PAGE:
The Forerunner 55 is actually our favorite Garmin running watch. It’s super slim and does the basic pace/distance/time, but also brings some smarter running features into play too. You can make use of new daily suggested workouts, rest up better with the improved recovery advisor and better strategise for races with Garmin’s great PacePro feature. Unlike the Forerunner 45, you do have full access to Garmin Connect IQ.
Garmin’s sporty smartwatch is worth a look, if you’re looking for a sports watch that doubles for everyday wear. It’s adept at notifications but it’s the huge breadth of sports modes that impresses, with golf joining running, cycling, swimming and more.
The Fenix 7 series is Garmin’s most impressive sports watch, and it also provides the best Strava experience too. There’s so many sports tracked, full access to Garmin Connect IQ App Store and battery life running up to 50 hours of GPS tracking.
Fitbit is a great ecosystem for looking at 24/7 health – but it’s not amazing for runners. This solves the problem and means you can take a cheap Fitbit like the Inspire HR for your sleep tracking, and use a different running device for running.
Once you link your accounts, the data transfer is two-way. That means while you can view any run or cycle recorded on a Fitbit in Strava, you will also get credit in Fitbit for any Strava workout, regardless of whether your Fitbit was there or not.
It’s not a full transfer of calories and steps, but Strava will count to your goal of five workout sessions for the week within the Fitbit app.
Read this: How to connect Fitbit and Strava
The three devices that play nicest with Strava are obviously the Fitbit Charge 5, Sense and Versa 3 – because they have GPS built in. There’s also the Ionic, the company’s true GPS running watch, though that has recently been removed and retired from Fitbit’s own website. You can still pick it up from other retailers.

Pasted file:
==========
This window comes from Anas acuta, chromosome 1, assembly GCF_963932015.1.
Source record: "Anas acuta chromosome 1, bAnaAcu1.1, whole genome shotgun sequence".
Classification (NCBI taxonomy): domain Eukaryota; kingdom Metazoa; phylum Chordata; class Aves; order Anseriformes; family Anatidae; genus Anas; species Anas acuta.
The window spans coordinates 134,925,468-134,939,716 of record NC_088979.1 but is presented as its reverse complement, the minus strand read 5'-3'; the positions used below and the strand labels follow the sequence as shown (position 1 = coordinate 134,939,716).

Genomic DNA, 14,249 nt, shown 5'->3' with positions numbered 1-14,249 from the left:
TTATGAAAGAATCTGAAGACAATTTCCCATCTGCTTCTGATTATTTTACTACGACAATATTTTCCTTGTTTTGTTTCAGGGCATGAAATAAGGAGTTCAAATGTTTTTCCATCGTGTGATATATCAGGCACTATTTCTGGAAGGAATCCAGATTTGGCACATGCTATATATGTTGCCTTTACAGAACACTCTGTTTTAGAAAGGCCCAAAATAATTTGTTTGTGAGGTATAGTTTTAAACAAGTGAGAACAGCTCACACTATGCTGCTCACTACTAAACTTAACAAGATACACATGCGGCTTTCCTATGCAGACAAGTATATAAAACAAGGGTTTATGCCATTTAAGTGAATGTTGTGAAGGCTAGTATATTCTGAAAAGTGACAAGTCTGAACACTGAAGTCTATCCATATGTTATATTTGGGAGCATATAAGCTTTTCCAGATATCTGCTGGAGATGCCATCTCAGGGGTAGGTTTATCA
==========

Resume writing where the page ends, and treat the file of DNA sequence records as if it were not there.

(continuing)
However, don’t forget you can still track runs using Connected GPS (from your phone) on the likes of the Inspire 2, Inspire HR, Fitbit Luxe and Fitbit Versa 2 as well, and that data will go over to Strava too.
Fitbit Charge 5: $179/$149: Amazon
Fitbit Sense: $329/£299: Amazon
Fitbit Versa 3: $199/£199: Amazon
Apple has a standalone Strava app that’s compatible with the Apple Watch, and it’s our go-to run tracking app for the smartwatch.
It’s still limited in terms of customisation of the data faces, and you can’t view workout history from the watch itself. But we’ve found it simple to use, accurate and reliable.
During our testing both on the bike and running, accuracy has matched up well to the both bike computers and running watches too, making it an essential download for Strava users.
If you’re too much of a fan of the Apple Workout app for Strava, all is not lost. You can now have sessions recorded by the Workout app synced to Strava.